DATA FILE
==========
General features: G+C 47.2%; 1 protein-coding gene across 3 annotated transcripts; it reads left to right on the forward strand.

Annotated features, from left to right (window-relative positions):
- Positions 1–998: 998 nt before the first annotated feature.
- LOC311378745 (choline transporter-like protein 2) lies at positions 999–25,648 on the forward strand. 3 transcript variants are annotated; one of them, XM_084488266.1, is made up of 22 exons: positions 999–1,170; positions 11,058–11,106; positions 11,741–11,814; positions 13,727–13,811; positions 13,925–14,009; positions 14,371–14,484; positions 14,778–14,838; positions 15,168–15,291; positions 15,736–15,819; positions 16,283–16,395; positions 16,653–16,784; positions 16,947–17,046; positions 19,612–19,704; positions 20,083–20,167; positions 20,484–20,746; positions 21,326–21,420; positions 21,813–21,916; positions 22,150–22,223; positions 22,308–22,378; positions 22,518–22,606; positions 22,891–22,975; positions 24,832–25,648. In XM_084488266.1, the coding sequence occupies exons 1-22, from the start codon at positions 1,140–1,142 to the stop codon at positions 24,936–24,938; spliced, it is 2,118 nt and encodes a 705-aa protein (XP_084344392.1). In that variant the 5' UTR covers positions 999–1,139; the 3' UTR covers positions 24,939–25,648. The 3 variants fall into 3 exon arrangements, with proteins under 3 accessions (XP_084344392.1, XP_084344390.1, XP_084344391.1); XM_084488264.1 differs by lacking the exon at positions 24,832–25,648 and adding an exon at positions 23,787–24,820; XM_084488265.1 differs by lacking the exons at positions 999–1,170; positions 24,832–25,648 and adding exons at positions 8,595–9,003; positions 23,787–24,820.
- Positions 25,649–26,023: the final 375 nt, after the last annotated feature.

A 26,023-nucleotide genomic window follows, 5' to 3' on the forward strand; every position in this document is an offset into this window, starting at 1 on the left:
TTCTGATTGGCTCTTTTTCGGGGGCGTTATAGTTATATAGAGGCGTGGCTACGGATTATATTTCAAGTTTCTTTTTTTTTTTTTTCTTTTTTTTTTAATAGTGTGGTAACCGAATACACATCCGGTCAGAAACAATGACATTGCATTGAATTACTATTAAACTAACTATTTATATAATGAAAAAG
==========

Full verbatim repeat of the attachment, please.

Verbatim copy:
General features: G+C 47.2%; 1 protein-coding gene across 3 annotated transcripts; it reads left to right on the forward strand.

Annotated features, from left to right (window-relative positions):
- Positions 1–998: 998 nt before the first annotated feature.
- LOC311378745 (choline transporter-like protein 2) lies at positions 999–25,648 on the forward strand. 3 transcript variants are annotated; one of them, XM_084488266.1, is made up of 22 exons: positions 999–1,170; positions 11,058–11,106; positions 11,741–11,814; positions 13,727–13,811; positions 13,925–14,009; positions 14,371–14,484; positions 14,778–14,838; positions 15,168–15,291; positions 15,736–15,819; positions 16,283–16,395; positions 16,653–16,784; positions 16,947–17,046; positions 19,612–19,704; positions 20,083–20,167; positions 20,484–20,746; positions 21,326–21,420; positions 21,813–21,916; positions 22,150–22,223; positions 22,308–22,378; positions 22,518–22,606; positions 22,891–22,975; positions 24,832–25,648. In XM_084488266.1, the coding sequence occupies exons 1-22, from the start codon at positions 1,140–1,142 to the stop codon at positions 24,936–24,938; spliced, it is 2,118 nt and encodes a 705-aa protein (XP_084344392.1). In that variant the 5' UTR covers positions 999–1,139; the 3' UTR covers positions 24,939–25,648. The 3 variants fall into 3 exon arrangements, with proteins under 3 accessions (XP_084344392.1, XP_084344390.1, XP_084344391.1); XM_084488264.1 differs by lacking the exon at positions 24,832–25,648 and adding an exon at positions 23,787–24,820; XM_084488265.1 differs by lacking the exons at positions 999–1,170; positions 24,832–25,648 and adding exons at positions 8,595–9,003; positions 23,787–24,820.
- Positions 25,649–26,023: the final 375 nt, after the last annotated feature.

A 26,023-nucleotide genomic window follows, 5' to 3' on the forward strand; every position in this document is an offset into this window, starting at 1 on the left:
TTCTGATTGGCTCTTTTTCGGGGGCGTTATAGTTATATAGAGGCGTGGCTACGGATTATATTTCAAGTTTCTTTTTTTTTTTTTTCTTTTTTTTTTAATAGTGTGGTAACCGAATACACATCCGGTCAGAAACAATGACATTGCATTGAATTACTATTAAACTAACTATTTATATAATGAAAAAG